In Caswell’s case it’s very simple. The annual budget of the Tewksbury Police Department is just $5.5 million.

Motel Caswell is valued at $1.5 millon.

Get the picture?

The greedy thugs of the Tewksbury Police Department saw a way to raise over 25% of their annual budget with the theft of a single property.

These greedy little pigs desperately need a refresher in Peel’s 9 Principles of Policing.

The concept of a limited government is so old fashioned, isn’t it? It shouldn’t be. The goal of every responsible government is to pare down its thievery from we mere citizens, not expand it to the point we have nothing left to feed the monstrous behemoth.

Civil forfeiture laws in America are almost 3 decades old. That’s a generation of police and prosecutors used to stealing from we mere citizens whenever the mood strikes them. At $6.3 billion stolen from mere citizens in 2013 alone, the mood clearly strikes them regularly.

In Russ Caswell’s case a federal judge finally applied some common sense to his situation.

After a four-day trial, on Jan. 24, 2013, a federal judge in Boston dismissed the forfeiture action against the motel, ruling that the government engaged in “gross exaggeration” of the evidence and did not have authority to seize the property.

In short, both police and multiple layers of government overstepped their bounds. Again. They chose their greed ahead of their duty and responsibility to those mere citizens whom they feel free to abuse so mercilessly.

Larry Salzman, an attorney with the Institute for Justice, took on Caswell’s case pro bono.

“You breed a culture of ‘take first, ask questions later,’” Larry Salzman, an attorney with the Institute for Justice, told FoxNews.com. “It’s thuggish behavior.”

Absolutely.

The attempted theft of Motel Caswell from Russ Caswell and his family is, as the title of the free book from The Institute for Justice says, nothing more than Policing for Profit: the Abuse of Civil Asset Forfeiture.

I urge you to download and read this free book from The Institute for Justice. Then contact your elected representative and demand they reform civil asset forfeiture law in your jurisdiction. Don’t kid yourself. It will be an uphill battle. Police and government look at civil asset forfeiture as “free money” and they won’t give it up willingly.

Here in British Columbia, for example, the cash incentive is the primary motivation for civil asset forfeiture. The government doesn’t handle the thefts itself, however. It farms out the work to other lawyers.

Here’s the catch though… those lawyers only get paid if they are successful in stealing property from some hapless mere citizen. It matters not whether that person is an actual criminal or not…

Private property should never be forfeited unless it is proven in a court of law that a crime was committed and that the individual in question profited from that crime. This would, of course, require we drag our justice system back to its noble beginnings.

Remember the days where you were innocent until proven guilty in a court of law?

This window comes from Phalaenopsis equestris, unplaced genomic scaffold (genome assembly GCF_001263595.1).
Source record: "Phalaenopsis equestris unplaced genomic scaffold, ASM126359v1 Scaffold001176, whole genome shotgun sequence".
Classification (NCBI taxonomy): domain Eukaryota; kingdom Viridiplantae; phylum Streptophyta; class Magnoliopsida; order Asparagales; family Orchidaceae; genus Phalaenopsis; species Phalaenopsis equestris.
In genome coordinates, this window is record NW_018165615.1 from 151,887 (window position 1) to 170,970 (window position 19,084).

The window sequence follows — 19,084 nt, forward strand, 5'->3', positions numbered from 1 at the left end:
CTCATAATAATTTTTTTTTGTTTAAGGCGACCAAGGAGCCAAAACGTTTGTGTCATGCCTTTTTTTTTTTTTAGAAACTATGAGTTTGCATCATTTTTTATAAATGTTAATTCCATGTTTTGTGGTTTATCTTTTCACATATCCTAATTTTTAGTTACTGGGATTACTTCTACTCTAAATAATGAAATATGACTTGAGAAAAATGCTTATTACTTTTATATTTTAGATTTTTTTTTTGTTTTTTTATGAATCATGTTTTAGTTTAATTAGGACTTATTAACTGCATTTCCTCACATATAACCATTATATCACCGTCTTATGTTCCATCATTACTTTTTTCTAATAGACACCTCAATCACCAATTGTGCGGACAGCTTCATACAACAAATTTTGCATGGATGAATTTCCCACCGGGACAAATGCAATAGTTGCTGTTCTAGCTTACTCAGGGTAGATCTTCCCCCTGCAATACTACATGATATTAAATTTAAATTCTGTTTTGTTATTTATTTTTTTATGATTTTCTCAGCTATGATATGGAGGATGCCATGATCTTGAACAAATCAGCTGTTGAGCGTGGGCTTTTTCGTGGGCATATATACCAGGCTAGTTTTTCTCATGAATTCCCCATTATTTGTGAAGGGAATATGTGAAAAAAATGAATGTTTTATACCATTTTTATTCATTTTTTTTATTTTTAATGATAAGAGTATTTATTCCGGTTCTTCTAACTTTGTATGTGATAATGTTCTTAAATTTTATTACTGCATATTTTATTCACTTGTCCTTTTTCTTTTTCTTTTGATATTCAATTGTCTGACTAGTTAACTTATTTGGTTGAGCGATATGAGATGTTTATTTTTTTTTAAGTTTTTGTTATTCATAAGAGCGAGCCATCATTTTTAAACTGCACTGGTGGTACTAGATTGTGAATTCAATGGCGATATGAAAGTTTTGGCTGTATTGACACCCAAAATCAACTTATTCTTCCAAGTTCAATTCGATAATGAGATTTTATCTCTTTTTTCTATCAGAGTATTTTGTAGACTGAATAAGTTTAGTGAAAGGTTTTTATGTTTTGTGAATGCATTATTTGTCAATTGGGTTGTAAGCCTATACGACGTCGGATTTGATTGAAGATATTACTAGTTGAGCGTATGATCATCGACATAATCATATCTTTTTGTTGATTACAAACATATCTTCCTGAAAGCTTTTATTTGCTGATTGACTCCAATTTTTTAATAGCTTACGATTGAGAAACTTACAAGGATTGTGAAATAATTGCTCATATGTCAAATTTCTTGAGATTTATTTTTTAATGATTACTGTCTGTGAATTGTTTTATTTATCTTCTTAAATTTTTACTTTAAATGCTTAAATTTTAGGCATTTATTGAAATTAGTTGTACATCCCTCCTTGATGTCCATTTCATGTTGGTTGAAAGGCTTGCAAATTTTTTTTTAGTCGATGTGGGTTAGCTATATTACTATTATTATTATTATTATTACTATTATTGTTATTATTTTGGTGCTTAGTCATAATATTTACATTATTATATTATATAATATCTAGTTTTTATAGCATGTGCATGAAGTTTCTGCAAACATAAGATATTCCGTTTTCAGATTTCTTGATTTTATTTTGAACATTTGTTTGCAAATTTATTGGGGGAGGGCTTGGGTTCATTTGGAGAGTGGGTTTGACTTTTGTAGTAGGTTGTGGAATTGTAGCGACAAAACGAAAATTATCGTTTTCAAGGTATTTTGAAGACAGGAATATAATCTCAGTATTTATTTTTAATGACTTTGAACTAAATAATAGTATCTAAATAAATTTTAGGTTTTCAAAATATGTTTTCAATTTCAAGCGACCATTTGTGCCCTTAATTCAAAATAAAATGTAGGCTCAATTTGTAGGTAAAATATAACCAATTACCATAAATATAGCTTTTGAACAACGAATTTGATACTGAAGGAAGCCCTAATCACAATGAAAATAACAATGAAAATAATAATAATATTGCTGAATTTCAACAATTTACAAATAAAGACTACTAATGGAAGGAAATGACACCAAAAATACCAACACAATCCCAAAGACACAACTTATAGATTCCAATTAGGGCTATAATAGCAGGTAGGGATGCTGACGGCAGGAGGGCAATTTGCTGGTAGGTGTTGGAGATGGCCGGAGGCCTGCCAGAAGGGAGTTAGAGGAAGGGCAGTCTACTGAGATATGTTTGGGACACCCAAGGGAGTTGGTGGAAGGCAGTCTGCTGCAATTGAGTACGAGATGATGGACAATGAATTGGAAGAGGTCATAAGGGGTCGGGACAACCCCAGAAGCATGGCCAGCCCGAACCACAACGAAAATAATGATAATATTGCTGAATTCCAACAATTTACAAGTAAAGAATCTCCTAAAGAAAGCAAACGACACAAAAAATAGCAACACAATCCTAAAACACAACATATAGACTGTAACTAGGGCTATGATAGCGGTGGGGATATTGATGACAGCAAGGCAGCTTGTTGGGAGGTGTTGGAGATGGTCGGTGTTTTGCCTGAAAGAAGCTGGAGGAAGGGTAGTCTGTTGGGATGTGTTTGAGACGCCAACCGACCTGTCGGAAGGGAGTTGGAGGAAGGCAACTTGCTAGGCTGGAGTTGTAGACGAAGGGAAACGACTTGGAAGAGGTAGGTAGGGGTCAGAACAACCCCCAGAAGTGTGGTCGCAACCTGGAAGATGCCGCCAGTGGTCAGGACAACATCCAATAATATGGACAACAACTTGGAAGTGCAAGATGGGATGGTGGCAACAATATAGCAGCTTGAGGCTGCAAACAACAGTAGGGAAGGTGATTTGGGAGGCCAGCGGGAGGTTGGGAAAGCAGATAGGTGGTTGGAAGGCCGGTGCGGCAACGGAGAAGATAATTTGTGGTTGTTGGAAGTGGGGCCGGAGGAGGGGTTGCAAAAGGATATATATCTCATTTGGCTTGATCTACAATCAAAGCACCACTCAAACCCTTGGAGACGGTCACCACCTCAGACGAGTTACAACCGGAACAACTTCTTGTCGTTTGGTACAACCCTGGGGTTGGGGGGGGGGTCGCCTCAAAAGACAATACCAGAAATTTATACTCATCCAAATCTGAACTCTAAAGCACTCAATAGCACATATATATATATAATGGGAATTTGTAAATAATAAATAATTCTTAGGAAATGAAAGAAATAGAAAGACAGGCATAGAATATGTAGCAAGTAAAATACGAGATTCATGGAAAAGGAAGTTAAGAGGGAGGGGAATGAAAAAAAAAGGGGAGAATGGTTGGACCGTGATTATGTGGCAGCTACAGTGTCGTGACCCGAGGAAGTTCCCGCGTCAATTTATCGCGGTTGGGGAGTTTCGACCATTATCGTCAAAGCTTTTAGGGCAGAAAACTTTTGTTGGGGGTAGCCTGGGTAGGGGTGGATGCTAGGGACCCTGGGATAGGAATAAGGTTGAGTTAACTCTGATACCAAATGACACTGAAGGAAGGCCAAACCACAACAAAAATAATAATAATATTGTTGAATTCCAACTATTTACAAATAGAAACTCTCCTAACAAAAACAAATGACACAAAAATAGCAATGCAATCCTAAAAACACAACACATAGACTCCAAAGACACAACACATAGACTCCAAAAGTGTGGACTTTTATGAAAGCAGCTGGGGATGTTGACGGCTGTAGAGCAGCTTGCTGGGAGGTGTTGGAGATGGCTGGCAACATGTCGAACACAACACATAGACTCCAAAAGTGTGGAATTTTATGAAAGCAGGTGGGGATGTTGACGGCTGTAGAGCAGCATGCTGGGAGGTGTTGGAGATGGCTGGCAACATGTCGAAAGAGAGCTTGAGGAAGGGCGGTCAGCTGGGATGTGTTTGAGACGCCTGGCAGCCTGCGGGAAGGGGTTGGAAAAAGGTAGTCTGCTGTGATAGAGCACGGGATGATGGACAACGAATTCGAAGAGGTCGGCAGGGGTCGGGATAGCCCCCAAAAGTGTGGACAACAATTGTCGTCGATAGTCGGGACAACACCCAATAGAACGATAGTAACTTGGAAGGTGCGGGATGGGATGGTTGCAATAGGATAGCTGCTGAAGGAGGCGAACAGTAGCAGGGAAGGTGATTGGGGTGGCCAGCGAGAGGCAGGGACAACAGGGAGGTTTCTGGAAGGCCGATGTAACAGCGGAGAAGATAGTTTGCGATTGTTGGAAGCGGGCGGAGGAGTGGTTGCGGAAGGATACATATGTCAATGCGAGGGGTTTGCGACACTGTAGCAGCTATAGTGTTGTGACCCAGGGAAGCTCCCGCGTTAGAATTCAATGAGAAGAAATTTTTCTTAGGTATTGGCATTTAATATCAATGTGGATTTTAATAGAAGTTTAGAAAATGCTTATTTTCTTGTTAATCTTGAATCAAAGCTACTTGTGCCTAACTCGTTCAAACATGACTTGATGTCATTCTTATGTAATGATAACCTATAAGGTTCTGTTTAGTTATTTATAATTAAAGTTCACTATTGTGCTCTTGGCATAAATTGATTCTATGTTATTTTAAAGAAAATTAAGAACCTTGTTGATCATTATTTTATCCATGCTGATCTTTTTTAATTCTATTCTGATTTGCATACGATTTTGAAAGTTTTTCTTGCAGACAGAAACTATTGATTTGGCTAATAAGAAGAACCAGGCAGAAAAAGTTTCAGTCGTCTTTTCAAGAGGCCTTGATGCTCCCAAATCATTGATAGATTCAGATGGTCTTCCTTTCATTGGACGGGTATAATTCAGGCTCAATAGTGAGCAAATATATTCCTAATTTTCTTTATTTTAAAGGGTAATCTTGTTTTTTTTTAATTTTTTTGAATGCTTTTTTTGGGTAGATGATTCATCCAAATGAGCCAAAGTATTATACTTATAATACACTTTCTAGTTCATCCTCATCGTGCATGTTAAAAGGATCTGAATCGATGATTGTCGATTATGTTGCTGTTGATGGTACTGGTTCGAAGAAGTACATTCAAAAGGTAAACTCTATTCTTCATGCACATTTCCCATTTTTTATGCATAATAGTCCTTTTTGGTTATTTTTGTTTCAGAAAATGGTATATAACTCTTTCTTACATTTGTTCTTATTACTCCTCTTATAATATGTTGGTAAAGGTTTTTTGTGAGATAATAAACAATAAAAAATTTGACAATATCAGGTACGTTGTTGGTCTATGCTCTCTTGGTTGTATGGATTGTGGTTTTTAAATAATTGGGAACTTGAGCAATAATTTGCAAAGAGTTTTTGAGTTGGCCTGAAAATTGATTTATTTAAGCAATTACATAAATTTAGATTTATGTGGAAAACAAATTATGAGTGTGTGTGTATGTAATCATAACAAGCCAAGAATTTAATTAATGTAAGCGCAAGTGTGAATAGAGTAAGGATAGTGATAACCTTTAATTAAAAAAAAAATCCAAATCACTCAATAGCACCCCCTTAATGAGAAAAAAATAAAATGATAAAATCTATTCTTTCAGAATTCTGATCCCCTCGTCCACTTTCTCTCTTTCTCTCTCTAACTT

Don’t be absurd, Christopher! That’s so…. last century

Yet today, the government in America seems more like the former enemies we vanquished than the place of life, liberty and the pursuit of happiness the Framers established.

Judge Andrew P. Napolitano

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July 4, 2012

Under Agenda 21 “Property Seizure” is Seen as “Profit-Sharing”

agenda-21-is-evil

Canada’s Constitution is the supreme law.

Any law passed by any federal, provincial, or territorial government that is inconsistent with the constitution is invalid.

The next highest law in the pecking order of paramountcy is the Criminal Code of Canada and the same rules of law apply–or should apply–under the Criminal Code as with the Constitution.

The Safer Communities and Neighbourhoods Act, otherwise known as SCAN, has been a bone choking my throat ever since it was invented from somebody’s zealous imagination.

By the same token, a noisy, disruptive drug house was a bone sticking in the craw of every property owner and tenant who lived in the otherwise quiet, peaceful, respectable Old Town area of Whitehorse.

This hastily-written piece of legislation was well-intentioned but any law passed to simply to take legal action against one specific target is misdirected.

And it’s hard to say where a law may lead to in future unless a judge has the fortitude to rule that it is invalid in relationship to the paramountcy of the Charter of Rights and Freedoms and the Criminal Code.

SCAN is handy because it is based on civil law and depends on bureaucratic scrutiny; private parties can get into the act, too. It does not require criminal charges from the police and convictions from a court. Therefore, this flimsy non-law is open for drastic abuse.

Soon after SCAN’s enactment, sure ‘nuff, the Yukon legislature made a failed attempt to quickly usher in a draconian Civil Forfeiture Act. Thankfully, the quick-acting public, nimbler than the deceitful politicians, clamped the lid shut on the forfeiture refuse posthaste.